ST. PETERSBURG, Fla. - As the Orioles attempt today to win for only the fifth time in 23 games, executive vice president Dan Duquette again made it clear that he isn’t going to tear down the club. Top veterans won’t be shopped. The playoffs remain the primary goal in 2018.
“You know, this is the big leagues,” he said. “I don’t know who rebuilds in the American League East. In the American League East you reload, OK? And then you try to have as good a team as you can the next season as you did the past season.
“Everybody has a certain level of talent, and our talent base here is still pretty good. And I am encouraged by some of the young players coming up. I am also encouraged by how (Tim) Beckham stepped in and showed that we have another everyday ballplayer who can help our team. I think that was one of the high notes, when he came to the ballclub in August. He hit .305 the rest of the way and he gave us a real spark in August.
“Manny (Machado) had a great year. He was Player of the Month in August. He’s 25 years old and he’s put up some great seasons. This wasn’t his best season as an Oriole but it was still pretty darned good. And (Jonathan) Schoop had a breakout year. But we have some people coming.
“(Trey) Mancini came this year, very dependable player, uses the whole field. (Austin) Hays looks like he can make a contribution, (Chance) Sisco looks like he can make a contribution, so we should be strong up the middle. We’ve got a catcher, we’ve got a shortstop, we’ve got a second baseman. They all can hit.
“We’ve got some outfielders on the horizon, which will give us an opportunity to fill out the ballclub. And then we’re going to have to go out and find some pitching.”
Always easier said than done, of course.
“We’ve got to rebuild our starting rotation,” Duquette said. “I still think that (Kevin) Gausman can be an elite pitcher in the league. We’ll have to find some starters beyond that.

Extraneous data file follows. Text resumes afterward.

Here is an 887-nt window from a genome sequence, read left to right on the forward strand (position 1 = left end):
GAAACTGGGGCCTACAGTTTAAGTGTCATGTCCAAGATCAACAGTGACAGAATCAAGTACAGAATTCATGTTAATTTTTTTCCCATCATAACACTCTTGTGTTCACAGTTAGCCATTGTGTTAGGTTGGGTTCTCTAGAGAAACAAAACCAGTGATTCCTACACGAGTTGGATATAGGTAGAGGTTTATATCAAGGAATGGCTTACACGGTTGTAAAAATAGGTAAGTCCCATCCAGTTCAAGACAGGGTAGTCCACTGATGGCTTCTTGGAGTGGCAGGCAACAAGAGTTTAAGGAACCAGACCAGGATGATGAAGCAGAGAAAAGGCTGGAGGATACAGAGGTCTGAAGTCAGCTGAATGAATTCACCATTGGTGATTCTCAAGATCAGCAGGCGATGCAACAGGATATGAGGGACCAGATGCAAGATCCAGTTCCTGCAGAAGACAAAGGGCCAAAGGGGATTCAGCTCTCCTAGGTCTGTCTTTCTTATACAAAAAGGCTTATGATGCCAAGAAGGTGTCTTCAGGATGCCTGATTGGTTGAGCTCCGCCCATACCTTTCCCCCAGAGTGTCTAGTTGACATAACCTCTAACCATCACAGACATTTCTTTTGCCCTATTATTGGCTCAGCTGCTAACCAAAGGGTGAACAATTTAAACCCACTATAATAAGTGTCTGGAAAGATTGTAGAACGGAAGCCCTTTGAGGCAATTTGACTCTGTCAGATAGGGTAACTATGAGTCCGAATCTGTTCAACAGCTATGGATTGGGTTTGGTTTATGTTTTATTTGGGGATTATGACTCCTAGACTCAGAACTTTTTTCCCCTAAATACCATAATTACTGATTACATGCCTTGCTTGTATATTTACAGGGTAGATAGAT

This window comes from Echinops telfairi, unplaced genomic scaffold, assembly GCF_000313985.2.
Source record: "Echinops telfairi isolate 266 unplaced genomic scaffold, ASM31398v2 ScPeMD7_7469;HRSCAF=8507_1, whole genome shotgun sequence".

“It’s going to come down to what any championship team needs, and that’s pitching and pitching and pitching. So, that’s the job for next year’s club.”
Duquette indicated again that Machado and closer Zach Britton won’t be available in trades.
Asked whether they will be on the team next season, Duquette replied, “Yeah, I hope so. We like those guys. They’ve had good careers with the Orioles and we’re planning on having them on the club. We’re building a club with them on it. And we’ll see where it takes us.”
The Orioles failed in a previous attempt to sign Machado to a long-term extension. The sides never were close. Could they try again?
“Well, that’s an offseason question,” Duquette replied. “I don’t know that ... it’s something that’s under consideration, but I don’t think I have the answer to that question today. But there’s plenty of time where you can discuss that, talk about that.”
Decisions must be made on the coaches. Changes could be coming.
“Well, all those things with the coaches and the staffing, all those things need to be addressed, and I think you have to look carefully at them when you don’t have a strong year and see if there are some adjustments that you can make,” Duquette said. “And we’ll do that over the offseason.”
Manager Buck Showalter indicated today that he wants his staff to remain intact.
“I’ll get input from a lot of people,” he said. “You look at everything. We always look at stuff like that.
“I don’t like, this time of year, that these guys four weeks from now don’t have contracts. They have families, kids, whatever. Whatever someone has in mind or we have in mind, I want it to come to fruition quickly. I wish it was already done.”
The Orioles are done after today’s game, with their first losing season since 2011.
“Anything I say sounds like an excuse,” Showalter said. “I’m more interested in attacking the things that are self-inflicted. I don’t want to talk about injuries. It’s one thing to identify problems. I talk to you all the time and say, ‘Well, how do you correct them? What’s your solution?’